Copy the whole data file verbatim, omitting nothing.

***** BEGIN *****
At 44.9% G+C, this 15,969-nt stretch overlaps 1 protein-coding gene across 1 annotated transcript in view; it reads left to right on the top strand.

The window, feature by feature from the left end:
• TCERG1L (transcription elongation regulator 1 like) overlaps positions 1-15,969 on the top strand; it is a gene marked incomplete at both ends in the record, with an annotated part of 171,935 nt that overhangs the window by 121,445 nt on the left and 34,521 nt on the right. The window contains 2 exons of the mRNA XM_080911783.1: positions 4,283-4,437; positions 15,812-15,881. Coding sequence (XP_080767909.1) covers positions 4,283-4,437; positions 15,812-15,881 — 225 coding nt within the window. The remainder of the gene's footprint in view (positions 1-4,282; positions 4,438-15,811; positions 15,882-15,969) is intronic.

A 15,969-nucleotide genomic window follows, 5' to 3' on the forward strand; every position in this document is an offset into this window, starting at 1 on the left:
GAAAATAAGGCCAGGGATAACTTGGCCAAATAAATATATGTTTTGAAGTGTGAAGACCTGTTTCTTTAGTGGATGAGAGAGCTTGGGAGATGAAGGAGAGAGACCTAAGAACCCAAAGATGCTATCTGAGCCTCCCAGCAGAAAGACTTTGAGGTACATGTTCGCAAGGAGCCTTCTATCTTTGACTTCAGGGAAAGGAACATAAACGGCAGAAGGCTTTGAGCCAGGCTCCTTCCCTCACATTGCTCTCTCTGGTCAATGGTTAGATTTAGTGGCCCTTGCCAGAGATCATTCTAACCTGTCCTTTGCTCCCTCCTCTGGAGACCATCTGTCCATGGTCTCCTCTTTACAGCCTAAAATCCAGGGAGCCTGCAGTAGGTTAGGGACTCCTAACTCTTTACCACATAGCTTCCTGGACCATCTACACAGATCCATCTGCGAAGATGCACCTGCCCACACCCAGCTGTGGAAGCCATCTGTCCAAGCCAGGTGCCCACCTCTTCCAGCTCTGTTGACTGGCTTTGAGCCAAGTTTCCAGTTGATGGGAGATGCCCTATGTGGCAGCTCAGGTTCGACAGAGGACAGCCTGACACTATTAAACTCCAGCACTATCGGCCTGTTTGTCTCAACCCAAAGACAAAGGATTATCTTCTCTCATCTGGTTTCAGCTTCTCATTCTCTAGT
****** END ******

At 44.9% G+C, this 15,969-nt stretch overlaps 1 protein-coding gene across 1 annotated transcript in view; it reads left to right on the top strand.

The window, feature by feature from the left end:
• TCERG1L (transcription elongation regulator 1 like) overlaps positions 1-15,969 on the top strand; it is a gene marked incomplete at both ends in the record, with an annotated part of 171,935 nt that overhangs the window by 121,445 nt on the left and 34,521 nt on the right. The window contains 2 exons of the mRNA XM_080911783.1: positions 4,283-4,437; positions 15,812-15,881. Coding sequence (XP_080767909.1) covers positions 4,283-4,437; positions 15,812-15,881 — 225 coding nt within the window. The remainder of the gene's footprint in view (positions 1-4,282; positions 4,438-15,811; positions 15,882-15,969) is intronic.

A 15,969-nucleotide genomic window follows, 5' to 3' on the forward strand; every position in this document is an offset into this window, starting at 1 on the left:
GAAAATAAGGCCAGGGATAACTTGGCCAAATAAATATATGTTTTGAAGTGTGAAGACCTGTTTCTTTAGTGGATGAGAGAGCTTGGGAGATGAAGGAGAGAGACCTAAGAACCCAAAGATGCTATCTGAGCCTCCCAGCAGAAAGACTTTGAGGTACATGTTCGCAAGGAGCCTTCTATCTTTGACTTCAGGGAAAGGAACATAAACGGCAGAAGGCTTTGAGCCAGGCTCCTTCCCTCACATTGCTCTCTCTGGTCAATGGTTAGATTTAGTGGCCCTTGCCAGAGATCATTCTAACCTGTCCTTTGCTCCCTCCTCTGGAGACCATCTGTCCATGGTCTCCTCTTTACAGCCTAAAATCCAGGGAGCCTGCAGTAGGTTAGGGACTCCTAACTCTTTACCACATAGCTTCCTGGACCATCTACACAGATCCATCTGCGAAGATGCACCTGCCCACACCCAGCTGTGGAAGCCATCTGTCCAAGCCAGGTGCCCACCTCTTCCAGCTCTGTTGACTGGCTTTGAGCCAAGTTTCCAGTTGATGGGAGATGCCCTATGTGGCAGCTCAGGTTCGACAGAGGACAGCCTGACACTATTAAACTCCAGCACTATCGGCCTGTTTGTCTCAACCCAAAGACAAAGGATTATCTTCTCTCATCTGGTTTCAGCTTCTCATTCTCTAGT